Stan Ray meets Russ Pope

Stan Ray meets Russ Pope

 Stan Ray Meets Russ Pope

Drawing isn’t easy. Anyone can grab a pen and jot down a quick doodle—but actually capturing someone’s character with just a few lines on a sheet of paper is a rare skill that takes years to hone.

Russ Pope is one of the few who has truly mastered it. Whether it’s a sketch on a skateboard or a painting in a gallery, his loose, freehand work translates everyday moments into the transcendent. 

We caught up with him at his studio in New Hampshire to find out more about his process…


I suppose I wanted to talk mostly about your drawings. Everyone draws and paints when they’re young—but what kept you going?

I guess the fact that I love making drawings. Drawings are sort of like a daily diary in pictures instead of words for me. I do things like make a drawing of somebody that I heard say something ridiculous or make a drawing that’s representative of me feeling like I’m running around like an idiot one day… I’ll make a drawing of a bird sitting on my head and call it birdbrained. Or I’lll make drawings of my whole family hanging out together, instead of taking a photo of that scene, I’ll draw it.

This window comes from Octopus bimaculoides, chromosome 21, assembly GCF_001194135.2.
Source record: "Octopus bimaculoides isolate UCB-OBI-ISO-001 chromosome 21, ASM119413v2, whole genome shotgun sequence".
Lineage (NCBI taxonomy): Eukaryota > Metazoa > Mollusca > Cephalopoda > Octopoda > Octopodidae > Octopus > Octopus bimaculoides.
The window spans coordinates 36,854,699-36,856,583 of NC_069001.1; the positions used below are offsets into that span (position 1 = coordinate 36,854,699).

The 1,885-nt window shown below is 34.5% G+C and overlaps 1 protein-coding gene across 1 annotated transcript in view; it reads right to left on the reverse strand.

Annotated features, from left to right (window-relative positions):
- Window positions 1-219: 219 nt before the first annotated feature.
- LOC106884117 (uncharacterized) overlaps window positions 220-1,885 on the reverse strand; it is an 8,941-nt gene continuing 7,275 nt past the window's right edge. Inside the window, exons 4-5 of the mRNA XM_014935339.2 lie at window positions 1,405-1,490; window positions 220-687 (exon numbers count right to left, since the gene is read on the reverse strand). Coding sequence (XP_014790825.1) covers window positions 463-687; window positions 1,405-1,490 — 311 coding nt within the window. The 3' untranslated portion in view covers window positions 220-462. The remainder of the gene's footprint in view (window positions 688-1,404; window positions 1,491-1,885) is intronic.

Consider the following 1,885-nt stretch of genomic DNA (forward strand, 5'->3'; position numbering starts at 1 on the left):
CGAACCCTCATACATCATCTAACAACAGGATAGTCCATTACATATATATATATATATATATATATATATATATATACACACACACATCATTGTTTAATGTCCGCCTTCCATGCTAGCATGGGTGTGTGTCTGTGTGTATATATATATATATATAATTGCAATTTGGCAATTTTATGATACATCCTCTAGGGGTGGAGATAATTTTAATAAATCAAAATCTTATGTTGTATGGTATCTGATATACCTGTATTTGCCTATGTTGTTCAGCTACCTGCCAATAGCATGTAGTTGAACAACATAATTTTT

So your drawing is like documentation? I suppose nowadays most people reach for their phone to document what’s going on around them, but you reach for the pen. Are there things that you can capture with a pen that maybe get lost with a photo?

I take a ton of photos too, but yes, I do think the drawings capture more personality, certain details like outfits or mood.

Definitely. How do you fit drawing into your life? Is it like, “Right, I sit down and draw 9-to-5 every day,” or is it a case of just getting something down when you feel like it?

I kind of draw off and on all day long. Sometimes it’s the way I start my day in the morning with coffee. Usually it’s as things pop into my head and I need to get them down—and the way I get them down is through drawings. There are times when it’s done very purposefully though as well. I’m kind of weird in that I’ll even have a sketchbook sometimes with me while I’m watching a movie, making drawings of characters that are interesting as I’m watching it. 

I don’t know what I’m trying to say here, but your drawings have a real looseness or freedom to them. They don’t feel too pre-planned or forced. That strikes me as something that’s quite hard to achieve—how do you get to that point with your drawing?